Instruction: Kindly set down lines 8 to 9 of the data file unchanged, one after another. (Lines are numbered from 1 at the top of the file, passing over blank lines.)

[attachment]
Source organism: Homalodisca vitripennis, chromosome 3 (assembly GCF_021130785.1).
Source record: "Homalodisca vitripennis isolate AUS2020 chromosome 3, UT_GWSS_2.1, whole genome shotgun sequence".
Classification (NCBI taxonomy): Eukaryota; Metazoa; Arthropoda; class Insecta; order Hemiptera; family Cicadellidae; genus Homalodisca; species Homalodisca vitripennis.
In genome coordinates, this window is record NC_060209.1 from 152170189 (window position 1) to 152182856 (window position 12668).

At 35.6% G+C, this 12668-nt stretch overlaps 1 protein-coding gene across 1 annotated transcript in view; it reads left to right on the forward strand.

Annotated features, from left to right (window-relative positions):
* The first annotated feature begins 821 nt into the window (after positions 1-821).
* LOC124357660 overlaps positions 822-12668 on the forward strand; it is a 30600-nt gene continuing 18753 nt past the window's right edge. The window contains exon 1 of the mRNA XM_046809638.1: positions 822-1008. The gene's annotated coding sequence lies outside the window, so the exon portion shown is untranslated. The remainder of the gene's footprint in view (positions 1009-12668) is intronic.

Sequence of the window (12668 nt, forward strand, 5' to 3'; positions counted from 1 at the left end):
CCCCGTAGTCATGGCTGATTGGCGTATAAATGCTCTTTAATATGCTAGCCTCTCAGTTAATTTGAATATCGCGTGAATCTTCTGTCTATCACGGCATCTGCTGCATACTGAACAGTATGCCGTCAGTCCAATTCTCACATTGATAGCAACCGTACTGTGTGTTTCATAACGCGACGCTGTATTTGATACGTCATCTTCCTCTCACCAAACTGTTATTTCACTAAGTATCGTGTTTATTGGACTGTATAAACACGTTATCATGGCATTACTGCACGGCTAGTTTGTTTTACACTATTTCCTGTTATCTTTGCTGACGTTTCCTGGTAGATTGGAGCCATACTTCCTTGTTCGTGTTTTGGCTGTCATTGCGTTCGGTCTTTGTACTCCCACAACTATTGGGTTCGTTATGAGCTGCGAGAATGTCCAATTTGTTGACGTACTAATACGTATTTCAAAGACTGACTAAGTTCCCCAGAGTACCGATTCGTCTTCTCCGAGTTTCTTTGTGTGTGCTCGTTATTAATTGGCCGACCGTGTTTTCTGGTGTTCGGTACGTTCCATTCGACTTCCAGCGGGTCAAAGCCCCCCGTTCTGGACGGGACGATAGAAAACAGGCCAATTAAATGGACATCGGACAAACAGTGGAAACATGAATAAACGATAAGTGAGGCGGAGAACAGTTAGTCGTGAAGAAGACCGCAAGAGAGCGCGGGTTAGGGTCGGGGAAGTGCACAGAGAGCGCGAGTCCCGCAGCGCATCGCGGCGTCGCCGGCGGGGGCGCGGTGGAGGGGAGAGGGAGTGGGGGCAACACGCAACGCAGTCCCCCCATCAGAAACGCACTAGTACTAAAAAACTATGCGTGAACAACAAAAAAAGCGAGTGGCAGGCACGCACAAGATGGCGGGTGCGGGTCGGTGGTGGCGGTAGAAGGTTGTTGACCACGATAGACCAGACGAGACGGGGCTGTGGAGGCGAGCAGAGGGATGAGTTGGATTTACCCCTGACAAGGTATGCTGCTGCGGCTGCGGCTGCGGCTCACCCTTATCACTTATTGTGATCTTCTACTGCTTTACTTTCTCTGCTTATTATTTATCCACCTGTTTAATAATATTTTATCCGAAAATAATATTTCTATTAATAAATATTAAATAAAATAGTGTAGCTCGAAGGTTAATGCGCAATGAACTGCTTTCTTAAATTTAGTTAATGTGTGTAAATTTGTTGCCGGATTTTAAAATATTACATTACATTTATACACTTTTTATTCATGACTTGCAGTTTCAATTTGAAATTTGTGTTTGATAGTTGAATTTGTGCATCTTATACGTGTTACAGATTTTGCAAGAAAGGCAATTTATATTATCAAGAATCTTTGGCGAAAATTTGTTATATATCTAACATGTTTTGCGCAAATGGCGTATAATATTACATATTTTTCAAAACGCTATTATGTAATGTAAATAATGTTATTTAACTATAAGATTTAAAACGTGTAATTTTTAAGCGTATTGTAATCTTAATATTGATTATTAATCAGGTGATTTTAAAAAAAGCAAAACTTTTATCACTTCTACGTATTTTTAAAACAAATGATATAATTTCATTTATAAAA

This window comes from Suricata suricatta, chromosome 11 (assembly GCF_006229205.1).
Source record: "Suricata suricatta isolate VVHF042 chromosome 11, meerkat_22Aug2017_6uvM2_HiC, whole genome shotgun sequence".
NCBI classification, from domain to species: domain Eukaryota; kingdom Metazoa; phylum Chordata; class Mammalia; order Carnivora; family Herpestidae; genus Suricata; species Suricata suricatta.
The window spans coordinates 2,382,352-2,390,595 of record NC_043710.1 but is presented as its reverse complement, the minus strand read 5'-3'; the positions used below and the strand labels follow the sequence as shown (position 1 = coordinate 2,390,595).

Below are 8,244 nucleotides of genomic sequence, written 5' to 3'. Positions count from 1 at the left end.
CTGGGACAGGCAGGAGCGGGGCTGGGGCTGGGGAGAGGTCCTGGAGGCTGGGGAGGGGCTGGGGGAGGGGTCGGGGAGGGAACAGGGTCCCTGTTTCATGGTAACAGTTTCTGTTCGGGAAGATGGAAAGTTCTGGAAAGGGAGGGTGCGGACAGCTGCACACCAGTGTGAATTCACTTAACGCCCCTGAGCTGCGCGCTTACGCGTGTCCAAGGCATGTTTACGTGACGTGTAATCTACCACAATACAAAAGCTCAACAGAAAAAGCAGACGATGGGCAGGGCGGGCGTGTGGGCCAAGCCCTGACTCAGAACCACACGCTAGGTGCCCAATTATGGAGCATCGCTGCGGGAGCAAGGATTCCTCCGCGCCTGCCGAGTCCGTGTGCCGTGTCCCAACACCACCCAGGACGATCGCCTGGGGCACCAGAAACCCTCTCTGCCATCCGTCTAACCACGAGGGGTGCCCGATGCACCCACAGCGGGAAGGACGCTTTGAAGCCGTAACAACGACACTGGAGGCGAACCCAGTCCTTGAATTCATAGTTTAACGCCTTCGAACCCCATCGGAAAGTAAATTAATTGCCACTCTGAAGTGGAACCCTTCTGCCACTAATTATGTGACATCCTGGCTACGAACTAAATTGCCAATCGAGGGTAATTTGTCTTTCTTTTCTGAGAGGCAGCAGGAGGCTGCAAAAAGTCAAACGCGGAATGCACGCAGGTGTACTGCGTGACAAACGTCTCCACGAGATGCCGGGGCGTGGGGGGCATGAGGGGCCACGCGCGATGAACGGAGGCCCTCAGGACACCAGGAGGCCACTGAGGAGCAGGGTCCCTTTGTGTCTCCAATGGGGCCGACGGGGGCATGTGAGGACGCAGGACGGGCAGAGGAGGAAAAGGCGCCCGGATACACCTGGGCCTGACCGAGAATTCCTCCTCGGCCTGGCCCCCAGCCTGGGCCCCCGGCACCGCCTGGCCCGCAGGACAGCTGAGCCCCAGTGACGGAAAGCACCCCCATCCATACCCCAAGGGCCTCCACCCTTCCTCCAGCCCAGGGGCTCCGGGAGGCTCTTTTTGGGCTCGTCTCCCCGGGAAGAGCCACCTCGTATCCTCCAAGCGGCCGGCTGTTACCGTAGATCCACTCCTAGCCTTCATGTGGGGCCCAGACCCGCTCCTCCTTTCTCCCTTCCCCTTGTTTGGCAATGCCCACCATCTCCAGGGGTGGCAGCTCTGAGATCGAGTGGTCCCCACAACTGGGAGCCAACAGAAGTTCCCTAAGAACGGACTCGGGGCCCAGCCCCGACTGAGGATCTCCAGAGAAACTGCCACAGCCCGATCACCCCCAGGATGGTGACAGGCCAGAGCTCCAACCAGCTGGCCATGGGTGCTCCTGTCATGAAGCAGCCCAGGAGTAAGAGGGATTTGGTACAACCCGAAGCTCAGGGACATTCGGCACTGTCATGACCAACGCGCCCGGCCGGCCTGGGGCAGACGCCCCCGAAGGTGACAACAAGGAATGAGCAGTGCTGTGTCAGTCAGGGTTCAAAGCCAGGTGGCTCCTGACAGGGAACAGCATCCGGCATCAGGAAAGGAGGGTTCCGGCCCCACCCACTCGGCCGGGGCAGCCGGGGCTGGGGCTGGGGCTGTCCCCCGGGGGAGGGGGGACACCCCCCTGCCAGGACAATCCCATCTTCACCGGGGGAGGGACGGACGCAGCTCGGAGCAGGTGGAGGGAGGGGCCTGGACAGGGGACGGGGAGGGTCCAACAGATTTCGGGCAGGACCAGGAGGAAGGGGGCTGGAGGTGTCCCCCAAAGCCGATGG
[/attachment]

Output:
* LOC124357660 overlaps positions 822-12668 on the forward strand; it is a 30600-nt gene continuing 18753 nt past the window's right edge. The window contains exon 1 of the mRNA XM_046809638.1: positions 822-1008. The gene's annotated coding sequence lies outside the window, so the exon portion shown is untranslated. The remainder of the gene's footprint in view (positions 1009-12668) is intronic.

Sequence of the window (12668 nt, forward strand, 5' to 3'; positions counted from 1 at the left end):